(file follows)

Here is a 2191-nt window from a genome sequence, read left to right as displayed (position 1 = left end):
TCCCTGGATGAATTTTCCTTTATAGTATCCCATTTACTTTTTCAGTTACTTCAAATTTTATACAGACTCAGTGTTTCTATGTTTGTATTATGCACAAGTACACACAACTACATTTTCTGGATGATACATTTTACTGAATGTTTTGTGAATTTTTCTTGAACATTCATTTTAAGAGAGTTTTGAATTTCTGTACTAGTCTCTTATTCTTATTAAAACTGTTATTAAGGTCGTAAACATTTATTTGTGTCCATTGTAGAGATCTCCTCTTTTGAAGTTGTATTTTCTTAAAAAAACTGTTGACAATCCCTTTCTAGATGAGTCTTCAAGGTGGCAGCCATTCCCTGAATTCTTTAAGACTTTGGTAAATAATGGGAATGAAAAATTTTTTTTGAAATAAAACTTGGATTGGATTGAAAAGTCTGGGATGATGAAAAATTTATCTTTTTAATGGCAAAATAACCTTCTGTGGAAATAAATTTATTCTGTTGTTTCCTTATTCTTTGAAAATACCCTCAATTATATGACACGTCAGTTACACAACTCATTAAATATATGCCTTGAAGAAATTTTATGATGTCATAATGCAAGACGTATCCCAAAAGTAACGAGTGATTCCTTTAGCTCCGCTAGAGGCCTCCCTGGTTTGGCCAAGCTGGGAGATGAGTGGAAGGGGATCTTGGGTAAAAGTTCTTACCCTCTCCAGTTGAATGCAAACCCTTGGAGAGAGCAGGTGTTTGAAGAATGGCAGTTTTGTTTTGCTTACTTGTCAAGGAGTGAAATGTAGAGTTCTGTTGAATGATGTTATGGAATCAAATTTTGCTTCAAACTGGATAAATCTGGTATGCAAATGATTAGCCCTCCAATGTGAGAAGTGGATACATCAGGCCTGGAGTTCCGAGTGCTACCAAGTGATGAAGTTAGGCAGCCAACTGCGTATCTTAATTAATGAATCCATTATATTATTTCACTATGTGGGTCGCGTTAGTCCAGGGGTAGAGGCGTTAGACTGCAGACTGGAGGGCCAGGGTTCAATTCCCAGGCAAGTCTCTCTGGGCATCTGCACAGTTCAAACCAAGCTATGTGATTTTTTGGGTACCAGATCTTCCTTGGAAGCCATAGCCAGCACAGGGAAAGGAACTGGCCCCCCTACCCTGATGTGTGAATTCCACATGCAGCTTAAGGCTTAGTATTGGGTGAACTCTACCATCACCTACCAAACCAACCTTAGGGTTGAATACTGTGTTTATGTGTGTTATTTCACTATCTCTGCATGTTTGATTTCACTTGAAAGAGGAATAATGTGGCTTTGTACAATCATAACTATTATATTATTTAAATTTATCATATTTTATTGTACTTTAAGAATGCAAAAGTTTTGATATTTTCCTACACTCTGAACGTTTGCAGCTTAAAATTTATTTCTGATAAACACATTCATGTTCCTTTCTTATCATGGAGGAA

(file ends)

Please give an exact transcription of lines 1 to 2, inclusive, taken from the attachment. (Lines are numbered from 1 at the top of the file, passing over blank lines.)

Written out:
Here is a 2191-nt window from a genome sequence, read left to right as displayed (position 1 = left end):
TCCCTGGATGAATTTTCCTTTATAGTATCCCATTTACTTTTTCAGTTACTTCAAATTTTATACAGACTCAGTGTTTCTATGTTTGTATTATGCACAAGTACACACAACTACATTTTCTGGATGATACATTTTACTGAATGTTTTGTGAATTTTTCTTGAACATTCATTTTAAGAGAGTTTTGAATTTCTGTACTAGTCTCTTATTCTTATTAAAACTGTTATTAAGGTCGTAAACATTTATTTGTGTCCATTGTAGAGATCTCCTCTTTTGAAGTTGTATTTTCTTAAAAAAACTGTTGACAATCCCTTTCTAGATGAGTCTTCAAGGTGGCAGCCATTCCCTGAATTCTTTAAGACTTTGGTAAATAATGGGAATGAAAAATTTTTTTTGAAATAAAACTTGGATTGGATTGAAAAGTCTGGGATGATGAAAAATTTATCTTTTTAATGGCAAAATAACCTTCTGTGGAAATAAATTTATTCTGTTGTTTCCTTATTCTTTGAAAATACCCTCAATTATATGACACGTCAGTTACACAACTCATTAAATATATGCCTTGAAGAAATTTTATGATGTCATAATGCAAGACGTATCCCAAAAGTAACGAGTGATTCCTTTAGCTCCGCTAGAGGCCTCCCTGGTTTGGCCAAGCTGGGAGATGAGTGGAAGGGGATCTTGGGTAAAAGTTCTTACCCTCTCCAGTTGAATGCAAACCCTTGGAGAGAGCAGGTGTTTGAAGAATGGCAGTTTTGTTTTGCTTACTTGTCAAGGAGTGAAATGTAGAGTTCTGTTGAATGATGTTATGGAATCAAATTTTGCTTCAAACTGGATAAATCTGGTATGCAAATGATTAGCCCTCCAATGTGAGAAGTGGATACATCAGGCCTGGAGTTCCGAGTGCTACCAAGTGATGAAGTTAGGCAGCCAACTGCGTATCTTAATTAATGAATCCATTATATTATTTCACTATGTGGGTCGCGTTAGTCCAGGGGTAGAGGCGTTAGACTGCAGACTGGAGGGCCAGGGTTCAATTCCCAGGCAAGTCTCTCTGGGCATCTGCACAGTTCAAACCAAGCTATGTGATTTTTTGGGTACCAGATCTTCCTTGGAAGCCATAGCCAGCACAGGGAAAGGAACTGGCCCCCCTACCCTGATGTGTGAATTCCACATGCAGCTTAAGGCTTAGTATTGGGTGAACTCTACCATCACCTACCAAACCAACCTTAGGGTTGAATACTGTGTTTATGTGTGTTATTTCACTATCTCTGCATGTTTGATTTCACTTGAAAGAGGAATAATGTGGCTTTGTACAATCATAACTATTATATTATTTAAATTTATCATATTTTATTGTACTTTAAGAATGCAAAAGTTTTGATATTTTCCTACACTCTGAACGTTTGCAGCTTAAAATTTATTTCTGATAAACACATTCATGTTCCTTTCTTATCATGGAGGAA